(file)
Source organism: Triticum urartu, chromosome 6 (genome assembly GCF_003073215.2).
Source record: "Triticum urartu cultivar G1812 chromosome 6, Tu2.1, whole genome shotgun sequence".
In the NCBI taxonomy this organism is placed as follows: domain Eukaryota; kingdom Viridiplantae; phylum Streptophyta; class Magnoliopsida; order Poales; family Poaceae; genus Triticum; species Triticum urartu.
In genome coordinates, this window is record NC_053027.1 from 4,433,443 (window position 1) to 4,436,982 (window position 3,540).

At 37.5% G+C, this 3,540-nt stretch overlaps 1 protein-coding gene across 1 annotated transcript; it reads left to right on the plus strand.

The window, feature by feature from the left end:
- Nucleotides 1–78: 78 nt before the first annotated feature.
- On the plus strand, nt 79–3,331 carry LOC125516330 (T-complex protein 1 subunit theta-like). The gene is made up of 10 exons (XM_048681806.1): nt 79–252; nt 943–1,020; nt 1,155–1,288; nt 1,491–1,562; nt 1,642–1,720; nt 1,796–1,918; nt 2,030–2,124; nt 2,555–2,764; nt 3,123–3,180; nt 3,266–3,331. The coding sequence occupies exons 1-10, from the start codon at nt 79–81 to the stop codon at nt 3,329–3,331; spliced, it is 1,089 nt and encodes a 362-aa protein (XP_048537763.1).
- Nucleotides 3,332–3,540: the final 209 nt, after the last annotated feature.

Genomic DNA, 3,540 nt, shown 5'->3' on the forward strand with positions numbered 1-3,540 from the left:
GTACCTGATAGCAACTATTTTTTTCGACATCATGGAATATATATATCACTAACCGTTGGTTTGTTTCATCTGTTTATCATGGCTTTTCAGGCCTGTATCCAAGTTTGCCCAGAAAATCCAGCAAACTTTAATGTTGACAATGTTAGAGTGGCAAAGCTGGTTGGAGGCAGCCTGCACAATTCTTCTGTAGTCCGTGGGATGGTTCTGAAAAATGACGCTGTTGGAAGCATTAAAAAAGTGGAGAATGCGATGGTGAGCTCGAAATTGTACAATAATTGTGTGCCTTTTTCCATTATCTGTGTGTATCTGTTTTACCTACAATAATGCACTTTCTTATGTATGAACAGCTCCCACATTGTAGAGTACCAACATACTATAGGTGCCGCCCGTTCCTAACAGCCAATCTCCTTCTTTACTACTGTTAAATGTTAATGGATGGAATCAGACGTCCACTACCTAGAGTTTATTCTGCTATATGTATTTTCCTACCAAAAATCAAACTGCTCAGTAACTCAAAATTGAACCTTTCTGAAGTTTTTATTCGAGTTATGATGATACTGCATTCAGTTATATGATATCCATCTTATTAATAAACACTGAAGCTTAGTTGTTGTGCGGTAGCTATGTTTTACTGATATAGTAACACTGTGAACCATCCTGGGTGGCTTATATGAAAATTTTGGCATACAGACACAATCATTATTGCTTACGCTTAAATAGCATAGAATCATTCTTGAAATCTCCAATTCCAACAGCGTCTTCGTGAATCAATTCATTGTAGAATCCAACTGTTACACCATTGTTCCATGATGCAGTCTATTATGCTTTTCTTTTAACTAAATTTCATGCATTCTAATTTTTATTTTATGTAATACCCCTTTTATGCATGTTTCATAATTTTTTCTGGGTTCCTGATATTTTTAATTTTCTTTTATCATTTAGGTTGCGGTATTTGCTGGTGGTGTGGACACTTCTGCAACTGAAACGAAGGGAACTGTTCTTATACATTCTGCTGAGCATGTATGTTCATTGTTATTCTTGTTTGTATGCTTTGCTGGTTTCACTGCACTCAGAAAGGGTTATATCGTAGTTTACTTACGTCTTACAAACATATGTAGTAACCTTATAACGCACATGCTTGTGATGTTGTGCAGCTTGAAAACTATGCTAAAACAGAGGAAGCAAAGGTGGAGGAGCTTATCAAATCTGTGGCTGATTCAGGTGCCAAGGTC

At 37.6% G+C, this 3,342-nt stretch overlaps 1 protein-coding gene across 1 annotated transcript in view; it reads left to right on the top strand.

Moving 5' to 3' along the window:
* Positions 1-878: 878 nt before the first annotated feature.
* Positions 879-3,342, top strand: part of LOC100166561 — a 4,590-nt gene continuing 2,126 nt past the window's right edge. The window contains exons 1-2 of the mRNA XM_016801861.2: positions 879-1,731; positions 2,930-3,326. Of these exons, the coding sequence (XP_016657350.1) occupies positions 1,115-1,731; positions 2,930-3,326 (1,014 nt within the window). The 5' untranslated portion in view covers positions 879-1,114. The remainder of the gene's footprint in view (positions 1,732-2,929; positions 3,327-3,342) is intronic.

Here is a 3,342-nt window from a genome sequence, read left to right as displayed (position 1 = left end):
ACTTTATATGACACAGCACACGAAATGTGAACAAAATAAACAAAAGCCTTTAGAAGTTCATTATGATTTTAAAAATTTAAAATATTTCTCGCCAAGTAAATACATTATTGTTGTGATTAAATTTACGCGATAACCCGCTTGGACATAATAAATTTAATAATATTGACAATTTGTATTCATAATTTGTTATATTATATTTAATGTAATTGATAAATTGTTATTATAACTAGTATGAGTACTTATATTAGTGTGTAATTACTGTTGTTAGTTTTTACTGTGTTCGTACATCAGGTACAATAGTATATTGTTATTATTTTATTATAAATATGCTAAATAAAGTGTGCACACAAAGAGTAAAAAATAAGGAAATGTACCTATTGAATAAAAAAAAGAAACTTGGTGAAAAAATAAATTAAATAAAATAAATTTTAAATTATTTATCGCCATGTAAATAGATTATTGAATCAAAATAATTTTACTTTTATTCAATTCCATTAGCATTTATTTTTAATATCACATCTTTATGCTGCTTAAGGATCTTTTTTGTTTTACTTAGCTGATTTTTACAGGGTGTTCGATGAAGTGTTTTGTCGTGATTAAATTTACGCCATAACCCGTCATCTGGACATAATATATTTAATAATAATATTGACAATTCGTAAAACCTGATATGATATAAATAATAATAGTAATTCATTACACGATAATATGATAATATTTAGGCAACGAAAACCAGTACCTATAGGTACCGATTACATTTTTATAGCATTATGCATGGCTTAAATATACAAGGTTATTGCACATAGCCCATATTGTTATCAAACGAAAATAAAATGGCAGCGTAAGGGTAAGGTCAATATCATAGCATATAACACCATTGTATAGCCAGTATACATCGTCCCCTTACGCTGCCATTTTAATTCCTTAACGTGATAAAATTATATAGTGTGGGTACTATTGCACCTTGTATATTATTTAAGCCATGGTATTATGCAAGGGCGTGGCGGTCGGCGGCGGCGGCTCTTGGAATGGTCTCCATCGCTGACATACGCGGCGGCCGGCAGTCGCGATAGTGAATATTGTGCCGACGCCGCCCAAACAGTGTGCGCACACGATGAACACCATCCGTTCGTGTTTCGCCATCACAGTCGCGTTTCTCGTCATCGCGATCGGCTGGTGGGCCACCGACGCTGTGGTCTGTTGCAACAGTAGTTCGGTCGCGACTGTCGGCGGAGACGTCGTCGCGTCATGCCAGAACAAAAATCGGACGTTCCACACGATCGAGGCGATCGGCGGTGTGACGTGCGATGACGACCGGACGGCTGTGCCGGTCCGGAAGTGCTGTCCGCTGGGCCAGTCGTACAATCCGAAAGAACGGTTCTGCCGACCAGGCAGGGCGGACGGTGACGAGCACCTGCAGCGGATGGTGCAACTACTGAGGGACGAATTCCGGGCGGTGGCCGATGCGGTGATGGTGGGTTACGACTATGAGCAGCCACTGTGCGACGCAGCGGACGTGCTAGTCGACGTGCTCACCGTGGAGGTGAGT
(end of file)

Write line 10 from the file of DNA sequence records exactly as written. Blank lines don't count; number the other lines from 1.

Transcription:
Genomic DNA, 3,540 nt, shown 5'->3' on the forward strand with positions numbered 1-3,540 from the left: